Mats Eilertsen -- does it sound at all familiar to you? You might know the name from his many side duties on some fifty or so recordings, many on outstanding discs for ECM: Jacob Young's "Sideways" (2008) and "Evening Falls" (2004), Wolfert Brederode' s "Currents"(2007) and "Post Scriptum" (2011), or Tord Gustavsen's "Restored, Returned" (2010). And if you pick up a wonderful new disc by Yelena Eckemoff, "FORGET-me-NOT" (Yelenamusic 2012) you will find him in a trio with Eckemoff on piano and the wonderfully creative Marilyn Mazur on percussion.
So who is this wonderfully lyrical bassist? Mats Eilertsen was born in 1975 in Trondheim, Norway, and received his education in music from the Jazz Department at the Conservatory of Music in Trondheim. He is a highly in-demand musician and in the past decade has played in a number of bands both in Norway and internationally, inlcuding the Tord Gustavsen Ensemble, The Source with Trygve Seim, Dutch pianist Wolfert Brederode, Bobo Stenson, and Food. As noted earlier, he has also released six CDs as leader, all on the Norwegian label Hubro. Mats is considered to be one of a handful of first-call bass players in Europe, one who brings a large, warm and lyrical sound to a band, and one who can play both inside and outside as called for by the music, showing an openness and willingness to experiement with sound.
Eilersten has six recordings under his name, but it is the last three on the Hubro label that are discussed here.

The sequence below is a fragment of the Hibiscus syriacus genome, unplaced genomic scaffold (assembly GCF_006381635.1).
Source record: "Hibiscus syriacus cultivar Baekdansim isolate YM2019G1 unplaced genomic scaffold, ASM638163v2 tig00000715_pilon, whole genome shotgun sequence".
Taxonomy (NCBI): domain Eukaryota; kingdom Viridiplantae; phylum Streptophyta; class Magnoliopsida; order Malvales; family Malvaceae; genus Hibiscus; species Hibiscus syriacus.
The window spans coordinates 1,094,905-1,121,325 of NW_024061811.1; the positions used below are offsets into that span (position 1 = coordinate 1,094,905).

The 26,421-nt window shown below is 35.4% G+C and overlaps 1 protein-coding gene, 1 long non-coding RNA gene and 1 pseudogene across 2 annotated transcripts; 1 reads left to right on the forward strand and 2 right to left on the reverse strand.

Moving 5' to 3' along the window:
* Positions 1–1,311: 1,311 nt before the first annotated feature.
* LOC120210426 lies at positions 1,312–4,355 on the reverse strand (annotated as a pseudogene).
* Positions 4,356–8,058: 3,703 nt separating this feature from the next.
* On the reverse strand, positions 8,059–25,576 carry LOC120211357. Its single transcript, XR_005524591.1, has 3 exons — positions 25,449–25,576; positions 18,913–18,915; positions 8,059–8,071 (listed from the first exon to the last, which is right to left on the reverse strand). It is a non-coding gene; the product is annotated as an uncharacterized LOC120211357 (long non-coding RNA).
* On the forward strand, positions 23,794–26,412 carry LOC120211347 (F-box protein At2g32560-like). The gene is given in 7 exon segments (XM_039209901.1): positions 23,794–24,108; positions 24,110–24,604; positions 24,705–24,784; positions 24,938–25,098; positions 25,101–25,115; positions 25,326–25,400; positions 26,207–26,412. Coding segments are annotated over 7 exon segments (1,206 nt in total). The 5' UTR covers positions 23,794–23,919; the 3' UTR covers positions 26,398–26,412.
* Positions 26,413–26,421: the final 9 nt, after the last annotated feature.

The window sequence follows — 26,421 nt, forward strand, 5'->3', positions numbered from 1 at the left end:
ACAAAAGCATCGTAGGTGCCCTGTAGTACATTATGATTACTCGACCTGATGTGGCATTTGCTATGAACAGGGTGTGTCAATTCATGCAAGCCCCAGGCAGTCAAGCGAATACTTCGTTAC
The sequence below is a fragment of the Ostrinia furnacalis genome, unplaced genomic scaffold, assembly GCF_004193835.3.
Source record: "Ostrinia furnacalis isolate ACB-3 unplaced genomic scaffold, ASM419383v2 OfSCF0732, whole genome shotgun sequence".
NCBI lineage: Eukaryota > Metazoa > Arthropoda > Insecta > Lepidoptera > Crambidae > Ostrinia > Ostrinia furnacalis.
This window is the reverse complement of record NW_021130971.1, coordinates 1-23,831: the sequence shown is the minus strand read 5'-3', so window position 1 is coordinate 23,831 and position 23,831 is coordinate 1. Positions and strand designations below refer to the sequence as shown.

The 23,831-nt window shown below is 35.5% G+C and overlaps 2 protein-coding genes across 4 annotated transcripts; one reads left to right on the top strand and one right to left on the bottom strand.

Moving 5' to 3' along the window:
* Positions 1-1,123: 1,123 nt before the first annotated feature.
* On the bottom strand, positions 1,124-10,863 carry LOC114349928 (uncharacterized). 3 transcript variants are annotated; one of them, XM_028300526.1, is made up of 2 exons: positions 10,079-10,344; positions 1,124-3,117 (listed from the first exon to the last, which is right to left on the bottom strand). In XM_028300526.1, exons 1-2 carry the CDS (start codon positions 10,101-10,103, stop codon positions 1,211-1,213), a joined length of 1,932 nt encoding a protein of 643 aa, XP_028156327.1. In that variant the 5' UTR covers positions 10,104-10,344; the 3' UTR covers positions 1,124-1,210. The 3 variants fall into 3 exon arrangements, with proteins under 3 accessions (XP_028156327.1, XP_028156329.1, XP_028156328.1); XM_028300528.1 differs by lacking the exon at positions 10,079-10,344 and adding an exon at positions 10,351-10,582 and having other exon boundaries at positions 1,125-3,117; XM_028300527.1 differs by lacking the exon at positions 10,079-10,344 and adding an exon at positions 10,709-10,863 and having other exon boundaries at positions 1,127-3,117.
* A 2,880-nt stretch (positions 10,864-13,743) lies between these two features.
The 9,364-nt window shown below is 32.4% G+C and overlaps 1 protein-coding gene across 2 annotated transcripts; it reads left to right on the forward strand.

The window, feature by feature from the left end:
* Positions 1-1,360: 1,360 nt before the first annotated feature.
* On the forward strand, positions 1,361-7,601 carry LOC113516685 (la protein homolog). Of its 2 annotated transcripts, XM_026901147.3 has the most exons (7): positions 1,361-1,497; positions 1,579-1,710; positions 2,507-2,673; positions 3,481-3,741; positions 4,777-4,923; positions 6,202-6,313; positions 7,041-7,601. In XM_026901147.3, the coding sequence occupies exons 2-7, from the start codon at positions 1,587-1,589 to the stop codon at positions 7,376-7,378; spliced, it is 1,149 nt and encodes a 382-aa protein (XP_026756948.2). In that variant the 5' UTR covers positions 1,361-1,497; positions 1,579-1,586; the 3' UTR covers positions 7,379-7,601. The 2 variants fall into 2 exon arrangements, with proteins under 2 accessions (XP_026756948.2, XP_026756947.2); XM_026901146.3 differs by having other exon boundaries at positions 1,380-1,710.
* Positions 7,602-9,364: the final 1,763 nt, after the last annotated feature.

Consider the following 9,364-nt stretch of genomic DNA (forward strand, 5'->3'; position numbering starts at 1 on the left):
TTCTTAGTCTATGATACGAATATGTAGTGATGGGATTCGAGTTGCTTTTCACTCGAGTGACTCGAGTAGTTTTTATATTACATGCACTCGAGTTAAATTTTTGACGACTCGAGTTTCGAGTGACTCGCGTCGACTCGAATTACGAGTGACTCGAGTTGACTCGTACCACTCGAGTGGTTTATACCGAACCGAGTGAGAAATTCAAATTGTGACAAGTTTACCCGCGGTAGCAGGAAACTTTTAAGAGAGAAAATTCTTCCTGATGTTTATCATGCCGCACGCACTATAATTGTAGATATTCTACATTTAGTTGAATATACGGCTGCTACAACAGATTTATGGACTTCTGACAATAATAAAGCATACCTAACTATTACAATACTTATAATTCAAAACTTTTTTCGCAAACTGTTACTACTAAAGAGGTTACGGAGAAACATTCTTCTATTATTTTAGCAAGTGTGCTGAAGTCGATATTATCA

"Radio Yonder" (Hubro 2010) is a quartet album featuring Eilertsen on bass, Tore Brunborg on saxophone, Thomas Dahl on guitar, and Olavi Louhivuori on drums. It begins slowly with the mood set by the guitar and bass, followed by the entry of Brunborg on saxophone. Entitled "Radio" it is a good introduction to the sensibilities of the group, which features extended ruminations by the saxophone and guitar, with a solid, almost droning bass line under-pinning the piece. The saxophone gradually builds in tempo and tone to a crescendo, and then falls back in the final minute as the music recedes slowly back to the two stringed instruments. The music is always melodic and lyrical, not in the sense of standards play but rather in a freer use of the instruments and their possibilities. Eilertsen leans towards a soft and sometimes dark sound with a flexible approach to time that's near-signature to Norwegian improvised music. This is inventive material almost entirely written by Eilertsen, and much of it is mellow and meditative and quite low keyed. "Bora", the second song, has a lovely long solo for the guitar with very restrained brushwork and basslines underneath, and Dahl is very much one who brings an inventive spirit to the group. Brunborg in turn follows on "Bora" with a lovely extended and lyrical part, very restrained but yet inventive as he travels the length of his instrument. Overall, the ECM sensibility is very strong throughout the music, which enchants at times with each soloist taking a turn in the spotlight. Brunborg in particular is outstanding thoroughout.